- Neelys Landing man shot, killed by highway patrol trooper after traffic stop (05/01/16)43
- Cape student sues, accuses school officials of slamming her to ground multiple times (04/28/16)49
- Missouri House votes to allow concealed weapons without permits (04/28/16)8
- River Ridge Winery changes hands (05/02/16)
- Police report filed, but no charges in incident at Cape Central (04/29/16)40
- 2016 All-Missourian Boys Basketball (04/29/16)
- Statement: Man says copsí good work drove him to grow his own marijuana (05/01/16)1
- Bob Evans restaurant in Cape Girardeau among chain's 21 closings (04/26/16)9
- Senator introduces bill for I-57 that would connect Sikeston with Little Rock (04/28/16)4
- Hopper Road to close for months during construction of Veterans Drive (04/27/16)9
Mystery shoppers help companies evaluate service
SPRINGFIELD, Ill. -- You might find Tina Kashlak at a restaurant, secretly timing the number of minutes it takes the server to deliver her food. Or you might see her at an auto-supply store, making sure the parking lot is well-lighted at night.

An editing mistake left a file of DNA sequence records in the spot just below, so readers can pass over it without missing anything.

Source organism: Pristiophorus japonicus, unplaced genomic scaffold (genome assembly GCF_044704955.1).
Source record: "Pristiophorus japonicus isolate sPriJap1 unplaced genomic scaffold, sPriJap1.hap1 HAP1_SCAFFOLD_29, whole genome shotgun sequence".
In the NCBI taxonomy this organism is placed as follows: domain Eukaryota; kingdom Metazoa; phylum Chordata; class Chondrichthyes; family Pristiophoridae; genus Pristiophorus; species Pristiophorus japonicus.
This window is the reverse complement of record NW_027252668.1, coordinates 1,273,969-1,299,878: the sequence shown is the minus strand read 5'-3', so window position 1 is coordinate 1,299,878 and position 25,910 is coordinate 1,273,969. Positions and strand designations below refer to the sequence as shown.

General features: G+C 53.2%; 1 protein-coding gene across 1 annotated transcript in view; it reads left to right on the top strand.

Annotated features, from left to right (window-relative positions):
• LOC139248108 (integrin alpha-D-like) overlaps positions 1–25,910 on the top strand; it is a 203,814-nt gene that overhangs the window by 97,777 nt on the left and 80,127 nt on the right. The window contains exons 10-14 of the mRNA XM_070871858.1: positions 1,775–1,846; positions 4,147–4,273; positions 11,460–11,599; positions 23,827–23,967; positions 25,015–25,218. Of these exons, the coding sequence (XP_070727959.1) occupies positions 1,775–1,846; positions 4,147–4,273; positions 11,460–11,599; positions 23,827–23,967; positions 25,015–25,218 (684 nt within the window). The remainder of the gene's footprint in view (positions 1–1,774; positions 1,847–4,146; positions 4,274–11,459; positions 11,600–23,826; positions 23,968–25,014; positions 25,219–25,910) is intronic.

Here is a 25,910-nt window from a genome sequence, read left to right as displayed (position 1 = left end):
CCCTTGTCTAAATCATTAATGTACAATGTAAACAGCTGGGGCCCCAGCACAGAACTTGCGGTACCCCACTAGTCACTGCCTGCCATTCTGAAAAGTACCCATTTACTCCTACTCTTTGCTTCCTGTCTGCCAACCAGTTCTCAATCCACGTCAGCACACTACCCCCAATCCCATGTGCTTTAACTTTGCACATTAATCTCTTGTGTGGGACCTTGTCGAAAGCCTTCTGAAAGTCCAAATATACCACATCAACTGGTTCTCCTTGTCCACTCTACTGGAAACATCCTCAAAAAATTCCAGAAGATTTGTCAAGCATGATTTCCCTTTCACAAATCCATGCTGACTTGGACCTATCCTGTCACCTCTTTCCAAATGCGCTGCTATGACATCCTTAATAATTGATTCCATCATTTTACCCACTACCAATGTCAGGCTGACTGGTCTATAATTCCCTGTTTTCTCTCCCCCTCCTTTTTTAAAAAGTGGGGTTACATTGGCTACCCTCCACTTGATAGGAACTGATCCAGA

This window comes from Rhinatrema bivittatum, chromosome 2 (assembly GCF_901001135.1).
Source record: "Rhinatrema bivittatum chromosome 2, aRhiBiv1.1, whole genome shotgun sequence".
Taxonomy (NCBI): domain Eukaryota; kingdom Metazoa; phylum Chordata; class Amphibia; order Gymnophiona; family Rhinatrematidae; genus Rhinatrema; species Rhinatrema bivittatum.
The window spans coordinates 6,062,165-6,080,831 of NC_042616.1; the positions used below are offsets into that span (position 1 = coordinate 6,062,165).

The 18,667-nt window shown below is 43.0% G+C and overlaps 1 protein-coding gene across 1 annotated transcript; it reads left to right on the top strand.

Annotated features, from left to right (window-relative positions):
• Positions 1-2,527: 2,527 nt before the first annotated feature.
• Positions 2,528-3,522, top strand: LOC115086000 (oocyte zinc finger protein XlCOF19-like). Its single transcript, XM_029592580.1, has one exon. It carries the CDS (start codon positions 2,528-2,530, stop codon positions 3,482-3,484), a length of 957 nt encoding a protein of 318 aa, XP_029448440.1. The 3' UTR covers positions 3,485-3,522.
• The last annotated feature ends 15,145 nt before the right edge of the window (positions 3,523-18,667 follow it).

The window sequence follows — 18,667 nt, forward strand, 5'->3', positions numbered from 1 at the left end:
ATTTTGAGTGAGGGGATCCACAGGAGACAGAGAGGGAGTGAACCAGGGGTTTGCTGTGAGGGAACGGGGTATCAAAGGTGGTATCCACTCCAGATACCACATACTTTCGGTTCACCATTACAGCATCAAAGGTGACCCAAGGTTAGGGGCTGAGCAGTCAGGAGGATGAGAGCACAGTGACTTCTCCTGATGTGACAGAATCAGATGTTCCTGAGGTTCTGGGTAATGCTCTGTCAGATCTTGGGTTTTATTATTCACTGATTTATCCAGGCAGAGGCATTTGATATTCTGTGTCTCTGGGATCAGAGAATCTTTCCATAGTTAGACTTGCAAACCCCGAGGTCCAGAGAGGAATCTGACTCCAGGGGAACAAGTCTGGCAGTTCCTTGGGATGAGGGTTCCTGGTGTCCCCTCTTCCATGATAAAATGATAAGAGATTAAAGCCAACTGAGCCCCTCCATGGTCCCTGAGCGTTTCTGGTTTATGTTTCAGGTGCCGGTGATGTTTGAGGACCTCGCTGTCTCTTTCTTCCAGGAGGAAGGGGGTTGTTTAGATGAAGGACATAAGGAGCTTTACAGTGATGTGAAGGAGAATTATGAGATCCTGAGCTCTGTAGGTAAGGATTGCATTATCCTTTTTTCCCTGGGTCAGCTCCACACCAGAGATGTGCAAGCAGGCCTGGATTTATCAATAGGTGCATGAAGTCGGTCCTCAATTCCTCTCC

Then again, she may show up in a clothing store, seemingly searching for just the right dress when her true mission is to assess the friendliness of the clerks.
Tina Kaslilak is a mystery shopper, one of thousands of service industry spies nationwide who are paid to detail their shopping experiences for corporate managers. Although these under-cover professionals may look like run-of-the-mill shoppers, their mission is to rate businesses on customer service, cleanliness, management and product quality.
"I feel a little bit like a private investigator," says Kashlak, who has been mystery shopping for about five years. "It's something I don't talk about with many people. You have to be discreet and maintain your anonymity."
Kashlak also has a full-time job in the retail industry. Like most of her secret colleagues, mystery shopping is only a part-time pursuit for her. Secret shoppers are independent contractors who receive assignments from one or more mystery-shopping companies. And those companies act as middlemen, securing and training competent shoppers to provide feedback to service providers.
Rodney Moll is president of TrendSource, a 13-year-old, San Diego-based mystery-shopping company that arranges some 100,000 shopping trips a year.
Moll, a founding member of the Mystery Shopping Providers Association, a trade group, says secret shopping has grown into a $400 million to $600 million industry. "Especially in times like these, when people have less discretionary money, companies realize they have to make every dollar count."